I can see how ISIS success can undermine religious legitimacy of SA monarchy, though.

    Comment by Krzys — May 21, 2015 @ 11:09 am

  6. At this point in time, I think the likelihood of Iraq and Syria as surviving in their current borders is very low. While the state has not collapsed as such (although Baghdad is in worse shape than Damascus), neither government has any chance of regaining control over most of its territory. It’s just a matter of time before the world accepts new borders are needed and accepts partition. 2015 and 2016 is probably when this opinion can start being stated in the open.

    Obviously a Shi’ite Iraq in the south and center will continue. Some kind of Kurdish state is inevitable. There is still a good chance for an Alawite/religious minority state in Latakia that may or may not contain Damascus – certainly Iran and Hezbollah need such a state to retain control of the corridor that supplies Hezbollah its arms. It does them no good to have an Alawite state that can’t provide that service. Recently I’ve seem some reports of a possible Druze state in southern Syria that would be protected by Jordan officially and by Israel unofficially.

    That just leaves the bulk of the Sunni population in both Syria and Iraq. The problem here is that the dominant power is ISIS which no one can accept. However, no one wants to supply troops for the purpose of driving them out of the Sunni areas. The Iraqis can’t. The Kurds won’t. Neither will the Turks. The Jordanians lack the manpower and commitment. The Syrian rebels have been forced into an alliance with an Al-Qaeda affiliate and will likely fall out and fight themselves once the Assad family is driven out; in any case any group associated with Al-Nusra is just as toxic as ISIS in world opinion. The US will not be sending troops to do this either, at this point it’s airpower and other force multipliers. I don’t care if it is Obama or whoever the future President is. Things are now so bad no one could convince the American people to do that, and it would be a dubious proposition at best if not destined to fail. Iraq 2.0 is not going to happen.

    So there is a need for a Sunni group who can fight ISIS and is willing to stay in the region and occupy the territory for the long term. There is no such group although there are continued reports of former Surge militias willing to do this in Iraq, but they are being ignored right now. However, even if they are supported, they will likely be limited to Iraq and won’t travel into Syria.

    So that leaves ISIS in control of this region in the long term. Which means eventually they will either be recognized and become part of the international system, or something has to change to cause their collapse with the emergence of some new group.

    This is likely to be a generational conflict the scope of the Thirty Years War. This is going on for 10-30 years (I think it can only last more than ten if a significant power decides to enter the war ala Sweden or France in the 30 Years War; 10 years of continued war exhausts its participants). It’s already been four.

    The only Sunni power that has the capability to project power into the region and build a local group to take over is Turkey. Right now, they don’t want to do it. We’ll have to watch if they eventually decide they need to clean up the neighborhood.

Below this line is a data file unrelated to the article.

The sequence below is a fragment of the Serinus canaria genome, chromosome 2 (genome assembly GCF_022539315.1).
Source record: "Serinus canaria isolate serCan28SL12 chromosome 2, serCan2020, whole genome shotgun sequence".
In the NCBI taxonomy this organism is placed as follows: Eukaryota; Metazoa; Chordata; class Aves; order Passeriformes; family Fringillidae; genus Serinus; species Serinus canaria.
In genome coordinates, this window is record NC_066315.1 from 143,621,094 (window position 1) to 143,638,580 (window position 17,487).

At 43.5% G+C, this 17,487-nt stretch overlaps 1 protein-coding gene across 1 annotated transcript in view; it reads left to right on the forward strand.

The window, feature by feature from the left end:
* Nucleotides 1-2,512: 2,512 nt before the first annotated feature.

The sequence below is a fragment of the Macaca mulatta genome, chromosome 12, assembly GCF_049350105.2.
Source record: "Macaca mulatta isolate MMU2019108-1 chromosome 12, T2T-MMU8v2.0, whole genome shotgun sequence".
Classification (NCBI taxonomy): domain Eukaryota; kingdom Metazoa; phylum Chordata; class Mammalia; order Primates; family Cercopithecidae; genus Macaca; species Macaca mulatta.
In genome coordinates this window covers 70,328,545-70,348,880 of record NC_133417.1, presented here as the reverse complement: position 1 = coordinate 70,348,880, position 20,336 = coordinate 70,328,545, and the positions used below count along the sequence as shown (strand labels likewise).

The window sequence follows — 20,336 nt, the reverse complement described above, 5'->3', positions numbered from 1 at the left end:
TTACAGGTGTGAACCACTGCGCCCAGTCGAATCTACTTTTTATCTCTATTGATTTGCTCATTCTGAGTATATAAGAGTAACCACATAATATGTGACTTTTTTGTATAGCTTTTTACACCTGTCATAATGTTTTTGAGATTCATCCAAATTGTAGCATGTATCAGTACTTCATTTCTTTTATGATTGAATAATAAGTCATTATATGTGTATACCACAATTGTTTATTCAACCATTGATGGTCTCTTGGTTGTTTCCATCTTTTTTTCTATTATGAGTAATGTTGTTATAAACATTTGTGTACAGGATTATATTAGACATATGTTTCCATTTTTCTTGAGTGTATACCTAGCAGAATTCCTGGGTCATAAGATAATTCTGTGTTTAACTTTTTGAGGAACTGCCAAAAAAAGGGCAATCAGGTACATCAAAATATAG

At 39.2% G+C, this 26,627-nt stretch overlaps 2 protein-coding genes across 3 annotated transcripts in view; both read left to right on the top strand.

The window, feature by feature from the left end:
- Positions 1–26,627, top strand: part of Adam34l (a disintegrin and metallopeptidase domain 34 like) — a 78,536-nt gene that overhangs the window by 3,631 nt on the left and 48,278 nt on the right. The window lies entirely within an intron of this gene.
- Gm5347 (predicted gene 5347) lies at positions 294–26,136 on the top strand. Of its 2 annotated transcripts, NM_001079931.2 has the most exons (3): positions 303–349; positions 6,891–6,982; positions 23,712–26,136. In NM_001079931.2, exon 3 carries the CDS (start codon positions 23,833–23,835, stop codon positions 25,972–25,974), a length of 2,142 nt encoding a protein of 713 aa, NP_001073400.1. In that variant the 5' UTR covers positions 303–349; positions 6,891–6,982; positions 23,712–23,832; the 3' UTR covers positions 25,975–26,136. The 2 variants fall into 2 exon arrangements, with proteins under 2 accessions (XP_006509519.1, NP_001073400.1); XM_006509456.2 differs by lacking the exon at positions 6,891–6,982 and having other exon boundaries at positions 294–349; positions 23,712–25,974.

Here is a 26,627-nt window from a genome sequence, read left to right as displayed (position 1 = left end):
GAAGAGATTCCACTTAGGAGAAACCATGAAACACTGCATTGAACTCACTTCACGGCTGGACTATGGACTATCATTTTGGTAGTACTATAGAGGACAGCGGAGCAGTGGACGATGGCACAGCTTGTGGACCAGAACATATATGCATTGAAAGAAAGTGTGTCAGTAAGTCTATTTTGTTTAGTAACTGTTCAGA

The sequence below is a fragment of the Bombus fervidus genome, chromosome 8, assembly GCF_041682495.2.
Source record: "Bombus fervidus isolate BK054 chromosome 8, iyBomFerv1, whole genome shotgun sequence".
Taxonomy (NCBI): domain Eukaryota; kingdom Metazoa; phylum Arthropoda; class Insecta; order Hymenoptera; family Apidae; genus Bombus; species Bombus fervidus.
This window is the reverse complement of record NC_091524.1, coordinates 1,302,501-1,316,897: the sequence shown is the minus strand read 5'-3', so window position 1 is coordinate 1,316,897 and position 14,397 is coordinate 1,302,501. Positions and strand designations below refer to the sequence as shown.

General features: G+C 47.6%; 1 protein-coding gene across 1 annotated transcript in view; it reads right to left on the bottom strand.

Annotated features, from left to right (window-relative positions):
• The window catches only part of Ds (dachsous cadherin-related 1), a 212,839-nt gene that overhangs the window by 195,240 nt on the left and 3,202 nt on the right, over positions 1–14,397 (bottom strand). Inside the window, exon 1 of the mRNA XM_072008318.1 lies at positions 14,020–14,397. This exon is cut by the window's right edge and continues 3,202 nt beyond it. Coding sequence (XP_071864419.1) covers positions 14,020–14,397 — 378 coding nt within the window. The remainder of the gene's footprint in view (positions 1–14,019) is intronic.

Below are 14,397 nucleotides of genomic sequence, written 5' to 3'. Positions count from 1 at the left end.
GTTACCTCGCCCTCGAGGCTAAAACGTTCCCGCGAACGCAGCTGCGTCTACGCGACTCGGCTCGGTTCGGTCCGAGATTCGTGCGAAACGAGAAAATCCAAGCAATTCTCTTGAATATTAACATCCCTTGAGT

Comment by Chris — May 21, 2015 @ 12:04 pm

  7. I think it can only last more than ten if a significant power decides to enter the war ala Sweden or France in the 30 Years War

    Good grief, I initially read that as France or Sweden being current significant powers. Only once I’d stopped rolling around on the floor laughing did I realise you didn’t say that.

    I agree there is a good chance this could be Islam’s 30 years war (let’s see which holy sites remain at the end of it) and might have a similar effect on the Middle East and Islam as the 30 years war had on Europe and Christianity. What is interesting is that a lot of people have been saying Islam is incompatible with the modern world unless it goes through an equivalent of a 30 years war.

    Comment by Tim Newman — May 22, 2015 @ 12:38 am

  8. The only Sunni power that has the capability to project power into the region and build a local group to take over is Turkey.

    I’m not so sure. Turkey might have the manpower, but do they really have the capability to engage an outfit like ISIS who can wage a nasty guerrilla war, sucking in Turkish regular troops a la Afghanistan? Much is made of the toughness of Turkish soldiers at Gallipoli and in Korea, probably correctly, but they were a long time ago and of a different generation, and they were fighting regular battles. Is the Turkish army actually any good? They’ve not fought in years, they have probably been weakened by increasing Islamisation of the Turkish government who sees the army as a threat, and I doubt their special forces is much good at anything other than torturing Kurds. They were only brought into Nato because they controlled the Bosporus. I could see the Turks being able to invade, make some impressive territorial gains as ISIS melt into the cities, before becoming bogged down in a bloody mess being picked off on the fringes for decades, while the Kurds take full advantage. I’m not even sure the Iraqi Sunnis like the Turks much.

    Comment by Tim Newman — May 22, 2015 @ 12:45 am